This dialogue has allowed Buddhism to refine, sharpen, and enlarge its philosophical outlook, its system of logic, and its understanding of the world. In particular, the encounters between Buddhism and science pose interesting questions for both "camps," especially around ethics, personal transformation, and the nature of mind. Do Buddhism, and spirituality in general, have anything useful to offer when science reaches its limits and falls silent? "Buddhist thinking relies more on investigation than on faith," the Dalai Lama has said. "Therefore, scientific findings are very helpful to Buddhist thinking. In my experience, Buddhist views may also give scientists a new way to look at their own field, as well as new interest and enthusiasm."
To explore these and other questions, last month a group of respected scientists and philosophers made their way on a local bus that wound through village market places and Himalayan roads en route to the village of Dharmsala, in northern India. They were gathering to take part in the Eighth Mind and Life Conference, a weeklong discussion with the Dalai Lama. Inspired by His Holiness' keen interest in science (he has long been a student of physics and brain science), an American businessman named Adam Engle and the Chilean-born neuroscientist Francisco Varela first organized in 1987 what was to become regular encounters between the Tibetan spiritual leader and a group of eminent Western neurologists, physicists, and philosophers. Previous Mind and Life Conferences have spawned collaborative scientific research projects and numerous publications, such as the Dalai Lama's "Sleeping, Dreaming and Dying," and "Choosing Reality: A Buddhist View of Physics and the Mind" by Alan Wallace.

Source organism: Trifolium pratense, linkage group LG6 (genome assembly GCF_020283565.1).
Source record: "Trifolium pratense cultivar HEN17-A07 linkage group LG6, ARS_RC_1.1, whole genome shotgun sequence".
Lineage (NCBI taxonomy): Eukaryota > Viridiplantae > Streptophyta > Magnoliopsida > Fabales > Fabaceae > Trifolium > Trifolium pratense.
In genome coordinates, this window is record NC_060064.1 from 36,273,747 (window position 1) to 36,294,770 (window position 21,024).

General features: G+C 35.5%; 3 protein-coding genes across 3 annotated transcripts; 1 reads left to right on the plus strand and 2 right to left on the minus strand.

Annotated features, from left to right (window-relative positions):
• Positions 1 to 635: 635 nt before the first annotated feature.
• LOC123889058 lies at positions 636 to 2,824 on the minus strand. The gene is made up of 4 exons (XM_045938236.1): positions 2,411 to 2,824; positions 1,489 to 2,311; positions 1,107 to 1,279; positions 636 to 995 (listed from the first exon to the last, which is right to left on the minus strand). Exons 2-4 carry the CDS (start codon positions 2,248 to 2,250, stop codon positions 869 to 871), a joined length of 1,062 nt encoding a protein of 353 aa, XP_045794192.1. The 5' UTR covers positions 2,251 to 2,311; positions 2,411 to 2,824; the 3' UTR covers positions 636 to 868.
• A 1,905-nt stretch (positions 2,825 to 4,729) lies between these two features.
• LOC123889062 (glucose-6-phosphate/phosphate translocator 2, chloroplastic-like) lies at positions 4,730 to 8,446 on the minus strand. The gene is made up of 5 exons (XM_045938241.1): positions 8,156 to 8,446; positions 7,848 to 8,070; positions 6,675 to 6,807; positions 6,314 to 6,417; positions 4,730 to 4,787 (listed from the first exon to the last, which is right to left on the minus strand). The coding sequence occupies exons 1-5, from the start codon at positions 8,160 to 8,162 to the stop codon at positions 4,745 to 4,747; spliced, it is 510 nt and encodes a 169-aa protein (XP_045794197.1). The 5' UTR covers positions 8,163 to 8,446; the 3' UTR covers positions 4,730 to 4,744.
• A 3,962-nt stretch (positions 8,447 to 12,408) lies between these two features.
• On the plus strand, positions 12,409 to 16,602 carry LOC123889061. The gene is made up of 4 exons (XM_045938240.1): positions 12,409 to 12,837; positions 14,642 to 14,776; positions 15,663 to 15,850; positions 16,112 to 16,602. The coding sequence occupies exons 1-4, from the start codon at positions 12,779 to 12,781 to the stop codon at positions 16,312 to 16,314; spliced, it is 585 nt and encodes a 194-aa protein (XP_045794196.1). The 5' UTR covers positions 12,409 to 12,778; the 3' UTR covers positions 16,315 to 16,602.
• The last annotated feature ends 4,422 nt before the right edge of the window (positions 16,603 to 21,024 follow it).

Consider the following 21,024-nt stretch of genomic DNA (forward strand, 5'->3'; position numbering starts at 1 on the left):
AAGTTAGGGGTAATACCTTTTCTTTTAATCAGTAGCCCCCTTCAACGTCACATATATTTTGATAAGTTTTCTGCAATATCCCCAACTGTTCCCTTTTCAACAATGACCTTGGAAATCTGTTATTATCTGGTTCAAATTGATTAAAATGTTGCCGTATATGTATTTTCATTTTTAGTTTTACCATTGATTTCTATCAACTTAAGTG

This year's conference was an exploration of the nature and destructive potential of "negative" emotions, as when pride obscures our judgment, or jealousy turns into murderous rage. Our mind is confused because of the inconsistency between the way things are and the way we perceive them. In the Buddhist tradition, the recognition and transformation of negative emotions lies at the heart of spiritual practice. Negative emotional states have also captivated scientists who study the brain. Throughout evolution, these brain responses have shaped the human mind and played a key role in human survival. But in modern life, they pose grave dangers to our individual and collective fate, in part because the weapons we wield in anger have so much more destructive power, anger is no longer an appropriate answer in our time and society.